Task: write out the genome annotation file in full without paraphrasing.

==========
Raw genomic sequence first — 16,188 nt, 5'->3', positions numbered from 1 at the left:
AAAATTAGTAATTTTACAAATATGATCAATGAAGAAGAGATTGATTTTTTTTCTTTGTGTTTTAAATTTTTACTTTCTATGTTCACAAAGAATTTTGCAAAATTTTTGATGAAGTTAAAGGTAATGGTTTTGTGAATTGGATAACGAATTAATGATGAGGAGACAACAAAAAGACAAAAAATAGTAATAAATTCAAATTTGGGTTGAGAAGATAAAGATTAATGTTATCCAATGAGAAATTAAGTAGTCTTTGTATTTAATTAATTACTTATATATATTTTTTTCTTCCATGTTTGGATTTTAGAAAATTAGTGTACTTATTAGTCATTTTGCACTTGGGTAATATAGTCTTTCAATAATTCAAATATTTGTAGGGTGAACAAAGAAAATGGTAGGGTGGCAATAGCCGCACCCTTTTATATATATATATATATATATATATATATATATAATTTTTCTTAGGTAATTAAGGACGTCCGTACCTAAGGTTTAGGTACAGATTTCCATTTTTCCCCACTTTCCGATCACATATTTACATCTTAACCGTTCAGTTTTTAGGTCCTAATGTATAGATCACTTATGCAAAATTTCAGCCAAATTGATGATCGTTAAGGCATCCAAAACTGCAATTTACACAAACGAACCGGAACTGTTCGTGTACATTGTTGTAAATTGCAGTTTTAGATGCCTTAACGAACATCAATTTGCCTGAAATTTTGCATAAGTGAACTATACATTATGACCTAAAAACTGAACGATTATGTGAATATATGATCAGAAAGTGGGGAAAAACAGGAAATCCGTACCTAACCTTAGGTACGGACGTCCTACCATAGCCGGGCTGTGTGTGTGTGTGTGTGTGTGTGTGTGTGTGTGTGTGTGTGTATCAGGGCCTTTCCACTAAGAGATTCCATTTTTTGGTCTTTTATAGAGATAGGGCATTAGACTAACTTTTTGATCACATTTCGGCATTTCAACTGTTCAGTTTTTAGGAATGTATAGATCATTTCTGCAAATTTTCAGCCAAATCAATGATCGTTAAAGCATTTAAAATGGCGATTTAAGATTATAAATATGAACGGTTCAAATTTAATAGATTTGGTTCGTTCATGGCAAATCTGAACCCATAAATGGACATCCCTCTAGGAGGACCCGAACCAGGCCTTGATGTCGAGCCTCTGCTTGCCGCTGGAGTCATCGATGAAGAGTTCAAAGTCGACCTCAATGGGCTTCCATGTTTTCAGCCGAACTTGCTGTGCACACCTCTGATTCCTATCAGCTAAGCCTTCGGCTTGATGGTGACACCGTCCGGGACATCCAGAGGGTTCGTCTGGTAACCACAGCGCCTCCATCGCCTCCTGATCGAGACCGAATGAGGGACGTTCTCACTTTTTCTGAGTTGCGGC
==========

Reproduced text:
Raw genomic sequence first — 16,188 nt, 5'->3', positions numbered from 1 at the left:
AAAATTAGTAATTTTACAAATATGATCAATGAAGAAGAGATTGATTTTTTTTCTTTGTGTTTTAAATTTTTACTTTCTATGTTCACAAAGAATTTTGCAAAATTTTTGATGAAGTTAAAGGTAATGGTTTTGTGAATTGGATAACGAATTAATGATGAGGAGACAACAAAAAGACAAAAAATAGTAATAAATTCAAATTTGGGTTGAGAAGATAAAGATTAATGTTATCCAATGAGAAATTAAGTAGTCTTTGTATTTAATTAATTACTTATATATATTTTTTTCTTCCATGTTTGGATTTTAGAAAATTAGTGTACTTATTAGTCATTTTGCACTTGGGTAATATAGTCTTTCAATAATTCAAATATTTGTAGGGTGAACAAAGAAAATGGTAGGGTGGCAATAGCCGCACCCTTTTATATATATATATATATATATATATATATATATAATTTTTCTTAGGTAATTAAGGACGTCCGTACCTAAGGTTTAGGTACAGATTTCCATTTTTCCCCACTTTCCGATCACATATTTACATCTTAACCGTTCAGTTTTTAGGTCCTAATGTATAGATCACTTATGCAAAATTTCAGCCAAATTGATGATCGTTAAGGCATCCAAAACTGCAATTTACACAAACGAACCGGAACTGTTCGTGTACATTGTTGTAAATTGCAGTTTTAGATGCCTTAACGAACATCAATTTGCCTGAAATTTTGCATAAGTGAACTATACATTATGACCTAAAAACTGAACGATTATGTGAATATATGATCAGAAAGTGGGGAAAAACAGGAAATCCGTACCTAACCTTAGGTACGGACGTCCTACCATAGCCGGGCTGTGTGTGTGTGTGTGTGTGTGTGTGTGTGTGTGTGTGTGTGTATCAGGGCCTTTCCACTAAGAGATTCCATTTTTTGGTCTTTTATAGAGATAGGGCATTAGACTAACTTTTTGATCACATTTCGGCATTTCAACTGTTCAGTTTTTAGGAATGTATAGATCATTTCTGCAAATTTTCAGCCAAATCAATGATCGTTAAAGCATTTAAAATGGCGATTTAAGATTATAAATATGAACGGTTCAAATTTAATAGATTTGGTTCGTTCATGGCAAATCTGAACCCATAAATGGACATCCCTCTAGGAGGACCCGAACCAGGCCTTGATGTCGAGCCTCTGCTTGCCGCTGGAGTCATCGATGAAGAGTTCAAAGTCGACCTCAATGGGCTTCCATGTTTTCAGCCGAACTTGCTGTGCACACCTCTGATTCCTATCAGCTAAGCCTTCGGCTTGATGGTGACACCGTCCGGGACATCCAGAGGGTTCGTCTGGTAACCACAGCGCCTCCATCGCCTCCTGATCGAGACCGAATGAGGGACGTTCTCACTTTTTCTGAGTTGCGGC